Graduation Year

2008

Document Type

Dissertation

Degree

Ph.D.

Degree Granting Department

Civil Engineering

Major Professor

Jian John Lu, Ph.D.

Keywords

Speed, Lane change, Corsim, ANOVA, Tukey

Abstract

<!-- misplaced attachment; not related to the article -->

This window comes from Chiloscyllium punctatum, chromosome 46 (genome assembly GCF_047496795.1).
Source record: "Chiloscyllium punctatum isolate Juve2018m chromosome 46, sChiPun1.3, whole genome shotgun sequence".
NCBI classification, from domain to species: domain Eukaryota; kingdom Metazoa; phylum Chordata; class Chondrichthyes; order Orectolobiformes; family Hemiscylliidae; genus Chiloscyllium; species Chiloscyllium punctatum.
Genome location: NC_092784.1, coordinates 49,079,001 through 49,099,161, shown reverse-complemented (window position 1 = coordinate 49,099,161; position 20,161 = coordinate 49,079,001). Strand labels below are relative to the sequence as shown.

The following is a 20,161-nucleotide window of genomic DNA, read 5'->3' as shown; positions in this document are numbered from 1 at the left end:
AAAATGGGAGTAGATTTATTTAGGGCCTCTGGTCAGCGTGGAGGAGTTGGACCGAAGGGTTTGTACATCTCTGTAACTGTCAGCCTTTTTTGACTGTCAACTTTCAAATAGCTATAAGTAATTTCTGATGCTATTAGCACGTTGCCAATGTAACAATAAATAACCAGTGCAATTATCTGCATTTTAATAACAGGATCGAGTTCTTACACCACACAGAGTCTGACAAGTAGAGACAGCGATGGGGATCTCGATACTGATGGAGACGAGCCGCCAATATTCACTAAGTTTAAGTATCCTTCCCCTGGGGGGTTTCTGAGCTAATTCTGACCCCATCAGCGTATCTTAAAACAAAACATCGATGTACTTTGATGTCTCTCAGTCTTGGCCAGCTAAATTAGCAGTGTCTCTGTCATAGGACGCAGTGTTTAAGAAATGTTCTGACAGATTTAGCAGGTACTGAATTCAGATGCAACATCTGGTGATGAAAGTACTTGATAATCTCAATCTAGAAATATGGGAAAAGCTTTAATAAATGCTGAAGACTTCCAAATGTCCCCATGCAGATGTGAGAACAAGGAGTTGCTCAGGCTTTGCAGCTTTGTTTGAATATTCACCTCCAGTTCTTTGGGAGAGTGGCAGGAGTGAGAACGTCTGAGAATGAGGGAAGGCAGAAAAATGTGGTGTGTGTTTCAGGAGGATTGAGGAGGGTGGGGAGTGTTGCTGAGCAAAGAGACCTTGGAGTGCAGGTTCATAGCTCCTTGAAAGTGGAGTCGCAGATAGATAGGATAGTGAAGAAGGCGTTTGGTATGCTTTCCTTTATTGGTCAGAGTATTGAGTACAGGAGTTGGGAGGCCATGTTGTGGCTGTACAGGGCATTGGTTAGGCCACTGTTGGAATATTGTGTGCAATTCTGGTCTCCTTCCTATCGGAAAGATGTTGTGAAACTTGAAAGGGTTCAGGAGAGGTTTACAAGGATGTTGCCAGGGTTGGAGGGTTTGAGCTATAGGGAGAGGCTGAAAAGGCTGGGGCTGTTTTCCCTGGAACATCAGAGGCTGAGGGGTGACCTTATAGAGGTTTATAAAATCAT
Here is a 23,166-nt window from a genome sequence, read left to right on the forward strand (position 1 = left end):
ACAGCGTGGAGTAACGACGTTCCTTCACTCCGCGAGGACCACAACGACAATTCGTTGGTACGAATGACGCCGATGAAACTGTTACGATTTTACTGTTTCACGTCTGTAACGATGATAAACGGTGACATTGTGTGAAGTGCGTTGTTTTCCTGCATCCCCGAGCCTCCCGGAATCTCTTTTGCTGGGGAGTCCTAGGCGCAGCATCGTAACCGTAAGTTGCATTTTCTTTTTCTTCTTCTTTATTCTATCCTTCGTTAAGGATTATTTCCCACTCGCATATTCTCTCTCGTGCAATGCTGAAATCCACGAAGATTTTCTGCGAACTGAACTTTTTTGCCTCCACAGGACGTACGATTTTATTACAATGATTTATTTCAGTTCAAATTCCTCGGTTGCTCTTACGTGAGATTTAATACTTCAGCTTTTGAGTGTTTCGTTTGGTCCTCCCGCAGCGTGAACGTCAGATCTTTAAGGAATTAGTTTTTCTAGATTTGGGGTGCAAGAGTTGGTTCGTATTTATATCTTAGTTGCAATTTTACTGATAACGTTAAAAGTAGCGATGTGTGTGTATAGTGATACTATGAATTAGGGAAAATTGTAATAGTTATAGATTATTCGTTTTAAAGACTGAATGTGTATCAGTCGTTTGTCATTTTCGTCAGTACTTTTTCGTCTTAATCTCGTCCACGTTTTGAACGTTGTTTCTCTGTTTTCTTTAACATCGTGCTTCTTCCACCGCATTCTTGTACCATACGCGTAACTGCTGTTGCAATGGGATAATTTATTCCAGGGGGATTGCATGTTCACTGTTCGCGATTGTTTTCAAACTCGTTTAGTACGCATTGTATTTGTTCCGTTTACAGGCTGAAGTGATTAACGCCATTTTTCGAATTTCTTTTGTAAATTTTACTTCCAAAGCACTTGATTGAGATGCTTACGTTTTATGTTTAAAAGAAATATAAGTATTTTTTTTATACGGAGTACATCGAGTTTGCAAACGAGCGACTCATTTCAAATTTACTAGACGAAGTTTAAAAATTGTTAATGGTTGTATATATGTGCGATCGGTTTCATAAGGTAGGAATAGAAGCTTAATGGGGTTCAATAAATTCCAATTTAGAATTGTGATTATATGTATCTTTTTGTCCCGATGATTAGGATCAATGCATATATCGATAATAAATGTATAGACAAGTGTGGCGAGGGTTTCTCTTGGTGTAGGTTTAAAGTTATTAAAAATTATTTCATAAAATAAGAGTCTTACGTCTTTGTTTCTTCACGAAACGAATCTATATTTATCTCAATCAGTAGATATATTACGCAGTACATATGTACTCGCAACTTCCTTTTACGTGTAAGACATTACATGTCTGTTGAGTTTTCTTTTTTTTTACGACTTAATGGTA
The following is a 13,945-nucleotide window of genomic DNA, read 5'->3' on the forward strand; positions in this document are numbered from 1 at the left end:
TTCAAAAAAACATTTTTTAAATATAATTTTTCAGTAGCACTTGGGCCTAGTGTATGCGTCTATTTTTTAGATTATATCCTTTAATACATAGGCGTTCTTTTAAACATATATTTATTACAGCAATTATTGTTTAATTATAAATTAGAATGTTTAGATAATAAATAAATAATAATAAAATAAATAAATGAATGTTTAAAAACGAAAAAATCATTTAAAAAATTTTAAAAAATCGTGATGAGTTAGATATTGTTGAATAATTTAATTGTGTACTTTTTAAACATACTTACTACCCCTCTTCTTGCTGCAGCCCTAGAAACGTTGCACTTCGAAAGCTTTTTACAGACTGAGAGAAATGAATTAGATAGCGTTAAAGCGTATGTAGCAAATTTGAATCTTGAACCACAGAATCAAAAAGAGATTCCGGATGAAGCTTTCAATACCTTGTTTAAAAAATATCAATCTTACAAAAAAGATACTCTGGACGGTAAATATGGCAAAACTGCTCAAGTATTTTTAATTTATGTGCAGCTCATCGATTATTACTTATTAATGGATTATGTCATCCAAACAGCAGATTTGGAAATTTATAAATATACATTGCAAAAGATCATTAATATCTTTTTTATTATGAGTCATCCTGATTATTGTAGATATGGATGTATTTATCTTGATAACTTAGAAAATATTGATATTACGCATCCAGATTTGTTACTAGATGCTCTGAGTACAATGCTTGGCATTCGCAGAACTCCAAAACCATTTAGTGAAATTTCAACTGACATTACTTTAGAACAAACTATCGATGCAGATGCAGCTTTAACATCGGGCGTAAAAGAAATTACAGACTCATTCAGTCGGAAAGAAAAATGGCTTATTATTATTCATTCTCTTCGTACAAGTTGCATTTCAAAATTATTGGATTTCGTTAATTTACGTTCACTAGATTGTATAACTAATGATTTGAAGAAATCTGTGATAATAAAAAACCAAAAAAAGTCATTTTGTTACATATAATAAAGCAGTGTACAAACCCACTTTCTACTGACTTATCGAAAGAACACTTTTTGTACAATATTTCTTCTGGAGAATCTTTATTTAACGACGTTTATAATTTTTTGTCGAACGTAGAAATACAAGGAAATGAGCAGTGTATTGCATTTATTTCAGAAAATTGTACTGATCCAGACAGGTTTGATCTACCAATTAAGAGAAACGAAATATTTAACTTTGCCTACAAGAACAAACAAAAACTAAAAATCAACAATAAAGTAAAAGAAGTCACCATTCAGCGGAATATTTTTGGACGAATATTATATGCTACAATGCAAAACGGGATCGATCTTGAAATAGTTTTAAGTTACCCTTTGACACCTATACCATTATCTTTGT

Interstate highways are one of the most important components of the transportation infrastructure in America. Freeway ramps play an important role in the whole interstate transportation system. This paper researches the traffic flow characteristics of four typical exit ramps in USA, which are tapered one-lane exit, tapered two-lane exit, parallel one-lane exit and parallel two-lane exit. Computer simulation software, such as CORSIM and HCS are applied as the main tools in this research. ANOVA and Tukey are used for statistical purpose. It compares the maximum capacity, average running speed and the total lane change number of those four exit ramps. It is found that no matter in terms of traffic discharging rate or total lane charging number; the tapered two-lane exit has the best operational performance. Tapered one-lane exit ramp has the least capacity. Parallel one-lane exit and parallel two-lane exit have very limited traffic operational difference in terms of capacity and running speed. It is recommended that parallel two-lane exit ramp should not be designed along the freeway if the right of way along arterial road is enough. It is observed from the simulation data that the grade of freeway, truck percentage, restricted to the truck use of certain lane(s) and the location of exit sign have significant impact on the running speed and total lane change number. An uphill can decrease the running speed dramatically while more truck brings more lane change, causing safety concerns. It is found that when trucks are restricted to the right two most lane, there will be less lane change number comparing with trucks are not restricted. Location of exit sign operates well at the distance between 4000 ft to 5000 ft. does have a significant impact on the operational speed and total lane change number before, within or after functional area of an exit, based on the data analysis of simulation runs.

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